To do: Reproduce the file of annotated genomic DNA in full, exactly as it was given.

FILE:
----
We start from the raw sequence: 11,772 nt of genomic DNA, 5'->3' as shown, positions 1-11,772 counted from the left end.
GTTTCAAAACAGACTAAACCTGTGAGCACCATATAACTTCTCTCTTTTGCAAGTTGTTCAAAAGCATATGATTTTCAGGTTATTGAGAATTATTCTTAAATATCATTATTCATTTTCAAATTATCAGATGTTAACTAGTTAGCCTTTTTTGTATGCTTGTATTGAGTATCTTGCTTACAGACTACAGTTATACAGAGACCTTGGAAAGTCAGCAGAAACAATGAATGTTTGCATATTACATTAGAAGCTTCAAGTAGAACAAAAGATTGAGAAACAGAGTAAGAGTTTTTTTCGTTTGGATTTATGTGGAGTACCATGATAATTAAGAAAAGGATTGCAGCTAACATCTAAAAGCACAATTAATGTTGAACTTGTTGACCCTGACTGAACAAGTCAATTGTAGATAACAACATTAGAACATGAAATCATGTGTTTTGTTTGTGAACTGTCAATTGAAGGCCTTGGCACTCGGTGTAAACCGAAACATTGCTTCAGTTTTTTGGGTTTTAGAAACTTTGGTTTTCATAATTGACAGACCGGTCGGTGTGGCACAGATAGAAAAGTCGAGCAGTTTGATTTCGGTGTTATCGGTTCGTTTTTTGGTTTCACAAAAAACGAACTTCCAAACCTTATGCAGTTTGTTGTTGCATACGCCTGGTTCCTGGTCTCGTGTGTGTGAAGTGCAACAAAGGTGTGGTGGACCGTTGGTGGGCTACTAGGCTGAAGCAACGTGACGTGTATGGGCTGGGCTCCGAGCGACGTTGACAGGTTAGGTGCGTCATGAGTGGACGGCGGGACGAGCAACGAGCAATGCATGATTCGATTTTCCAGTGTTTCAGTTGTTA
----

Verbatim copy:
We start from the raw sequence: 11,772 nt of genomic DNA, 5'->3' as shown, positions 1-11,772 counted from the left end.
GTTTCAAAACAGACTAAACCTGTGAGCACCATATAACTTCTCTCTTTTGCAAGTTGTTCAAAAGCATATGATTTTCAGGTTATTGAGAATTATTCTTAAATATCATTATTCATTTTCAAATTATCAGATGTTAACTAGTTAGCCTTTTTTGTATGCTTGTATTGAGTATCTTGCTTACAGACTACAGTTATACAGAGACCTTGGAAAGTCAGCAGAAACAATGAATGTTTGCATATTACATTAGAAGCTTCAAGTAGAACAAAAGATTGAGAAACAGAGTAAGAGTTTTTTTCGTTTGGATTTATGTGGAGTACCATGATAATTAAGAAAAGGATTGCAGCTAACATCTAAAAGCACAATTAATGTTGAACTTGTTGACCCTGACTGAACAAGTCAATTGTAGATAACAACATTAGAACATGAAATCATGTGTTTTGTTTGTGAACTGTCAATTGAAGGCCTTGGCACTCGGTGTAAACCGAAACATTGCTTCAGTTTTTTGGGTTTTAGAAACTTTGGTTTTCATAATTGACAGACCGGTCGGTGTGGCACAGATAGAAAAGTCGAGCAGTTTGATTTCGGTGTTATCGGTTCGTTTTTTGGTTTCACAAAAAACGAACTTCCAAACCTTATGCAGTTTGTTGTTGCATACGCCTGGTTCCTGGTCTCGTGTGTGTGAAGTGCAACAAAGGTGTGGTGGACCGTTGGTGGGCTACTAGGCTGAAGCAACGTGACGTGTATGGGCTGGGCTCCGAGCGACGTTGACAGGTTAGGTGCGTCATGAGTGGACGGCGGGACGAGCAACGAGCAATGCATGATTCGATTTTCCAGTGTTTCAGTTGTTA